Standard of Review

A. Motion to Dismiss

The purpose of a motion to dismiss pursuant to Fed.R.Civ.P. 12(b) (6) is to test the sufficiency of the plaintiff's complaint. See Edwards v. City of Goldsboro, 178 F.3d 231, 243 (4th Cir. 1999). The dismissal for failure to state a claim upon which relief may be granted does not require defendant to establish "beyond doubt" that plaintiff can prove no set of facts in support of his claim which would entitle him to relief. See Bell Atlantic Corp. v. Twombly, 550 U.S. 544, 561-62 (2007). Once a claim has been stated adequately, it may be supported by showing any set of facts consistent with the allegations in the complaint. Id. at 562. The court need not, however, accept unsupported legal allegations, see Revene v. Charles County Comm'rs, 882 F.2d 870, 873 (4th Cir. 1989), legal conclusions couched as factual allegations, see Papasan v. Allain, 478 U.S. 265, 286 (1986), or conclusory factual allegations devoid of any reference to actual events, see United Black Firefighters v. Hirst, 604 F.2d 844, 847 (4th Cir. 1979).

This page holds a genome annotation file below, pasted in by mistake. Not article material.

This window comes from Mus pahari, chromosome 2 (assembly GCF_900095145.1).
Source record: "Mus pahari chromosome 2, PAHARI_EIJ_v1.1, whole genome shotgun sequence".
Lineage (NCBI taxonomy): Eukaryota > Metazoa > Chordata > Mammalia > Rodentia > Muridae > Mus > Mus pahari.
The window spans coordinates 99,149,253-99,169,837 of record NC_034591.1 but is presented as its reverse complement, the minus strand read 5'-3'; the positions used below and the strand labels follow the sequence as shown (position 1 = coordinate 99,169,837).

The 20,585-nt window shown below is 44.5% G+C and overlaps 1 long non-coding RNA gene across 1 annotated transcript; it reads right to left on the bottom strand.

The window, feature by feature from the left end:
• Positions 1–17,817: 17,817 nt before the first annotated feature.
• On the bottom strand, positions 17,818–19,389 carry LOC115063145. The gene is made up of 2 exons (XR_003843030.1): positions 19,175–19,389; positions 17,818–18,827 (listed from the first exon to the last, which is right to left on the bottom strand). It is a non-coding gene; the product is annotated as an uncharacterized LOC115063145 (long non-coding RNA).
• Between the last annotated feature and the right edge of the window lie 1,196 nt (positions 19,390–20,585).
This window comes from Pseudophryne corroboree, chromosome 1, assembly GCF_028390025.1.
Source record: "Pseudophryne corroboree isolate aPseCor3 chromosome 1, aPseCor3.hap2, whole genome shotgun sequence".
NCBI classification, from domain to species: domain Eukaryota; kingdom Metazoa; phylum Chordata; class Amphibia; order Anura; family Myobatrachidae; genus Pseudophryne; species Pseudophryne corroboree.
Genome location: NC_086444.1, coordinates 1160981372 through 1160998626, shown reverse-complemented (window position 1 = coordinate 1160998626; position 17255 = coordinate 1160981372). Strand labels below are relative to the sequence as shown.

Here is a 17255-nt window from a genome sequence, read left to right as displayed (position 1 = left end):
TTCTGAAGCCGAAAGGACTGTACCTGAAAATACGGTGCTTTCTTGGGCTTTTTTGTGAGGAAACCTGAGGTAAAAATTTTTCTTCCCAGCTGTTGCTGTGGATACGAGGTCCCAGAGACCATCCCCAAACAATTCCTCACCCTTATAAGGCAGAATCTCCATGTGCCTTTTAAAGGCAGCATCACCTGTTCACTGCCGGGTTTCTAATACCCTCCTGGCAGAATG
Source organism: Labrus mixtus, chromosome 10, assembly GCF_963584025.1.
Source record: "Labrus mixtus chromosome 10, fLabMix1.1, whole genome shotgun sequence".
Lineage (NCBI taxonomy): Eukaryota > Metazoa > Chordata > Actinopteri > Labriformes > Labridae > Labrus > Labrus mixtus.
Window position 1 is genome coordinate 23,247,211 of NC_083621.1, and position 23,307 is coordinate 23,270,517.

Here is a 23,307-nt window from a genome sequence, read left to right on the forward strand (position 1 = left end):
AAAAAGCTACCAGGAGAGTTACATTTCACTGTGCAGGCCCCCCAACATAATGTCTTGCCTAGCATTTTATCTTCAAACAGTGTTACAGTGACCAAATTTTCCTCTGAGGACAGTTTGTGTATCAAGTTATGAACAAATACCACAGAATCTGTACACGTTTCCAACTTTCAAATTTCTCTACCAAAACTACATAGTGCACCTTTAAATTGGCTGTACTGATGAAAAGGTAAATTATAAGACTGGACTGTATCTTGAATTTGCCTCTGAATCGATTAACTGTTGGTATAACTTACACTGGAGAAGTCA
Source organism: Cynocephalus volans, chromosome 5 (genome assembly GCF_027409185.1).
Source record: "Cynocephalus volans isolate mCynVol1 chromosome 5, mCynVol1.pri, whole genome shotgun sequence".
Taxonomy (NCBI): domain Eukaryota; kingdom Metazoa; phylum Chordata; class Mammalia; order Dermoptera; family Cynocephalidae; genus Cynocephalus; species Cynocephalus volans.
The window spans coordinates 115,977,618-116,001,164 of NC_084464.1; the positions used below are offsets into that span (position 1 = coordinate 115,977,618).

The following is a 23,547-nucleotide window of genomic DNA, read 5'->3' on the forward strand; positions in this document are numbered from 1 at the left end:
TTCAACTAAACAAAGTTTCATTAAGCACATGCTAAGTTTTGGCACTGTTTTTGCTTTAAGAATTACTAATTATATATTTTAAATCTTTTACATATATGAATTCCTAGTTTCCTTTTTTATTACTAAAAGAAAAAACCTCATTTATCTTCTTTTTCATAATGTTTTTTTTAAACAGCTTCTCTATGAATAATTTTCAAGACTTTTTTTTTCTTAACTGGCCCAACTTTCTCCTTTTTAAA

In reviewing the complaint in light of a motion to dismiss pursuant to Fed. R. Civ. Proc. 12(b)(6) the court accepts all well-pleaded allegations of the complaint as true and construes the facts and reasonable inferences derived therefrom in the light most favorable to the plaintiff. See Venkatraman v. REI Sys., Inc., 417 F.3d 418, 420 (4th Cir. 2005); Ibarra v. United States, 120 F.3d 472, 473 (4th Cir. 1997); Mylan Labs., Inc. v. Matkari, 7 F.3d 1130, 1134 (4th Cir. 1993). Rule 8(a)(2) of the Federal Rules of Civil Procedure requires only a "short and plain statement of the claim showing that the pleader is entitled to relief." Migdal v. Rowe Price-Fleming Int'l Inc., 248 F.3d 321, 325-26 (4th Cir. 2001); see also Swierkiewicz v. Sorema N.A., 534 U.S. 506, 513 (2002) (stating that a complaint need only satisfy the "simplified pleading standard" of Rule 8(a)).

The Supreme Court of the United States explained a "plaintiff's obligation to provide the grounds' of his entitlement to relief' requires more than labels and conclusions, and a formulaic recitation of the elements of a cause of action will not do." Bell Atl. Corp. v. Twombly, 550 U.S. 544, 555 (2007) (internal citations omitted). Nonetheless, the complaint does not need "detailed factual allegations" to survive a motion to dismiss. Id. Instead, "once a claim has been stated adequately, it may be supported by showing any set of facts consistent with the allegations in ...